The Role of Citizen Science in Conservation under the Telecoupling Framework
Di Yang, Ho Yi Wan, Ta-Ken Huang and Jianguo Liu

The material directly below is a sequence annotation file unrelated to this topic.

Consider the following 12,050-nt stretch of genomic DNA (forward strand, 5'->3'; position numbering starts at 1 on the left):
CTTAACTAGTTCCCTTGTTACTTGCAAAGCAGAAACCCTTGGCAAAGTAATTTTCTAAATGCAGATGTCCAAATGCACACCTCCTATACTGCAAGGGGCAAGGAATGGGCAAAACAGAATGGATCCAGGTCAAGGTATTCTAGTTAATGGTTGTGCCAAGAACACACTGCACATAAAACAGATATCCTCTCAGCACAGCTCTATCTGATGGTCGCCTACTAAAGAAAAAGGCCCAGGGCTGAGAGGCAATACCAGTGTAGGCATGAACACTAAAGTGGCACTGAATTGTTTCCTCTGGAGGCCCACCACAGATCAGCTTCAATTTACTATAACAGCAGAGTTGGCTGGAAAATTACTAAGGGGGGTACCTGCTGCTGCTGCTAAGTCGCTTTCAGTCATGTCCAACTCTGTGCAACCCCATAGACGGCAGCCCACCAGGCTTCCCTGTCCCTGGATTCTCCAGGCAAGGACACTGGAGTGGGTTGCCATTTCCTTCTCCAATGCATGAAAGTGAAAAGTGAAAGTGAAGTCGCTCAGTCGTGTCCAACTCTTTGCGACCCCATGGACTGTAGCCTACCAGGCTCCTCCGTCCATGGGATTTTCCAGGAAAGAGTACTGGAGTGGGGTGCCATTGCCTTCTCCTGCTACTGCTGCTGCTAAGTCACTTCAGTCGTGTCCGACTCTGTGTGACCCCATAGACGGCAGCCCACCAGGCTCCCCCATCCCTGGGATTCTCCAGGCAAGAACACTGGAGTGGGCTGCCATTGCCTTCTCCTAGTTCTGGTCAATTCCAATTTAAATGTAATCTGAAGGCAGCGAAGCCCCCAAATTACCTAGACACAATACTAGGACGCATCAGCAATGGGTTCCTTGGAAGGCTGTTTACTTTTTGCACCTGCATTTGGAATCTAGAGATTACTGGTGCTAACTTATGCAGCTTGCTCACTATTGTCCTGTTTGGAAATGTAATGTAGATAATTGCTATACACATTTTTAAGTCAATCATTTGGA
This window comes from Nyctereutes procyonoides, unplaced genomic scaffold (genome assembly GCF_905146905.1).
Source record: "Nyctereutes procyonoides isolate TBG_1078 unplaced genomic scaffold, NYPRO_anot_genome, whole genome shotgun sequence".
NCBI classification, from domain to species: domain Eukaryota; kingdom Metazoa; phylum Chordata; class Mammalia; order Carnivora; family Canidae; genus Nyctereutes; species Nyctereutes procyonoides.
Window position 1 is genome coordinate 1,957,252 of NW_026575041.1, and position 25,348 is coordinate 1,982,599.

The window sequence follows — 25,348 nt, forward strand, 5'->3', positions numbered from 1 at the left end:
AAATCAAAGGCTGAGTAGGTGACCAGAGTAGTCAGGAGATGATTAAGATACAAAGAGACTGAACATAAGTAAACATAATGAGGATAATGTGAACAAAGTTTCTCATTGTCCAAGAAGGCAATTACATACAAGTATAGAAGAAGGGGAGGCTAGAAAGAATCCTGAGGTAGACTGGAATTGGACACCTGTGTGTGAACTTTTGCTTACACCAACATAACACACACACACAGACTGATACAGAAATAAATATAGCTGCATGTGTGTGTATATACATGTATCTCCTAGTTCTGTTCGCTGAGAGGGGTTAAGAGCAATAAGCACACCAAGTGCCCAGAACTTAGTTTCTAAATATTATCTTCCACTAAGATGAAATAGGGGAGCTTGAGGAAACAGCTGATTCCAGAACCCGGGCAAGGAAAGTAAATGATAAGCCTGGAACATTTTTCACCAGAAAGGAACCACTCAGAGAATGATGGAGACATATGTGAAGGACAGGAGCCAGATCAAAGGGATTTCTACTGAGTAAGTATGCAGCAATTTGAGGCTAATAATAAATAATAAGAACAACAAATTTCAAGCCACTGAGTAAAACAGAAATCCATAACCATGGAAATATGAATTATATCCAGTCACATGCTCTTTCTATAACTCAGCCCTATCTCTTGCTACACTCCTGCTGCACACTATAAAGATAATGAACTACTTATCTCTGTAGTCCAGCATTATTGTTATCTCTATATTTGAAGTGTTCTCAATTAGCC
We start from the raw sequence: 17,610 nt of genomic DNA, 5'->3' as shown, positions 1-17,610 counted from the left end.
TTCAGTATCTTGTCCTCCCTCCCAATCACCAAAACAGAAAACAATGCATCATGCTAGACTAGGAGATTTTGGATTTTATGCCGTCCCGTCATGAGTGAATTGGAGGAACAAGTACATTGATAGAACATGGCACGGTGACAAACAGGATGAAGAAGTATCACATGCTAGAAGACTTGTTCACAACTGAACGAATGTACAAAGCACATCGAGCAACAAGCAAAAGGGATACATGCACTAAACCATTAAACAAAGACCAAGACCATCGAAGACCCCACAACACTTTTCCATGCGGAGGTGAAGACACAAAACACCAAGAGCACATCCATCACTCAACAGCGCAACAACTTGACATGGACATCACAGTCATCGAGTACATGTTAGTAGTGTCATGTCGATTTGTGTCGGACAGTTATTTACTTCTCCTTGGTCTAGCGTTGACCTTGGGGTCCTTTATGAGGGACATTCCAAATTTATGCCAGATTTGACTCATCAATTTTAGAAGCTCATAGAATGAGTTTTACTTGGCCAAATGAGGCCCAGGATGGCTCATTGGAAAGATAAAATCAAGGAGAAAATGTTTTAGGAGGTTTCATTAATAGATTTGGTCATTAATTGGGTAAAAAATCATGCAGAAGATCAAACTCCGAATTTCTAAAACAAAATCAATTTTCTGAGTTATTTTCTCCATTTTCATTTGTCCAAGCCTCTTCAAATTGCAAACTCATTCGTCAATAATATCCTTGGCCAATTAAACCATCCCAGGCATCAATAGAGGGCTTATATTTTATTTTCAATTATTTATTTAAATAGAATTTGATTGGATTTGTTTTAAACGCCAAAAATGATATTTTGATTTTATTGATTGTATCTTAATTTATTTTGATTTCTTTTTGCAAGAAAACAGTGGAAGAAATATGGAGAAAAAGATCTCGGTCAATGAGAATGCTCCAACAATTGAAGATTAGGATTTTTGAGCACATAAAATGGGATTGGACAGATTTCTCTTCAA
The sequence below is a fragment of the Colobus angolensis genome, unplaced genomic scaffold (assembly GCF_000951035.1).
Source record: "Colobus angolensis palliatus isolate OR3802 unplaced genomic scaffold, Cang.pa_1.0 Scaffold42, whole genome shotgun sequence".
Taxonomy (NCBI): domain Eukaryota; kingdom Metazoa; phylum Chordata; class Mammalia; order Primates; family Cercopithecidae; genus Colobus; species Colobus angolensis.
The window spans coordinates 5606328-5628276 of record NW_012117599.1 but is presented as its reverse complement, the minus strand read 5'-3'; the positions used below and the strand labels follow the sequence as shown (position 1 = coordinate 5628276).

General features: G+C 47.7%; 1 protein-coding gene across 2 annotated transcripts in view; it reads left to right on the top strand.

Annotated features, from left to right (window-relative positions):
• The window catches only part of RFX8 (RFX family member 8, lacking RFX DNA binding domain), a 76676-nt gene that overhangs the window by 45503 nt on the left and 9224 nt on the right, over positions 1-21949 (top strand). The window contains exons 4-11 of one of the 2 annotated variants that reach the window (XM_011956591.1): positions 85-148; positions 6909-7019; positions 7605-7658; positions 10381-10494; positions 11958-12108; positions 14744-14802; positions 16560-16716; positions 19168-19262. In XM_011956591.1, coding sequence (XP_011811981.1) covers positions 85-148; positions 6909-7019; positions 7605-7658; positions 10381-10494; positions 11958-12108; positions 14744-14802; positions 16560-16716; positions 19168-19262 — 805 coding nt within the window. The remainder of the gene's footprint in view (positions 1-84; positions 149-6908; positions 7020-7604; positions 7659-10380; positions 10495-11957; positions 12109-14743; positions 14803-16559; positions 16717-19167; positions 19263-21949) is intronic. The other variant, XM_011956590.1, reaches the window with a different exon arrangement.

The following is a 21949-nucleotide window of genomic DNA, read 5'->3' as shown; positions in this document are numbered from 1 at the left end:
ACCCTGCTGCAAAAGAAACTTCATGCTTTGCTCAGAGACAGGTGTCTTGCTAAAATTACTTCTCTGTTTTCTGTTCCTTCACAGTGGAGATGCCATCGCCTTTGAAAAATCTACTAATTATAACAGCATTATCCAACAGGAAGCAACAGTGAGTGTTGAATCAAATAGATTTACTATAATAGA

Citizen science is increasingly utilized to empower people to participate in conservation work and research. Despite the profusion of citizen science projects in conservation, many lacked a coherent analytical framework for understanding broad-scale transnational human–species interactions. The telecoupling framework provides a means to overcome this limitation. In this study, we use the monarch butterfly, a migratory species of high conservation value, to illustrate how citizen science data can be utilized in telecoupling research to help inform conservation decisions. We also address the challenges and limitations of this approach and provide recommendations on the future direction of citizen-based projects to overcome these challenges. The integration of citizen-based science and the telecoupling framework can become the new frontier in conservation because the applications of citizen science data in distant human–environment relationships have rarely been explored, especially from coupled human and natural systems (CHANS) perspectives.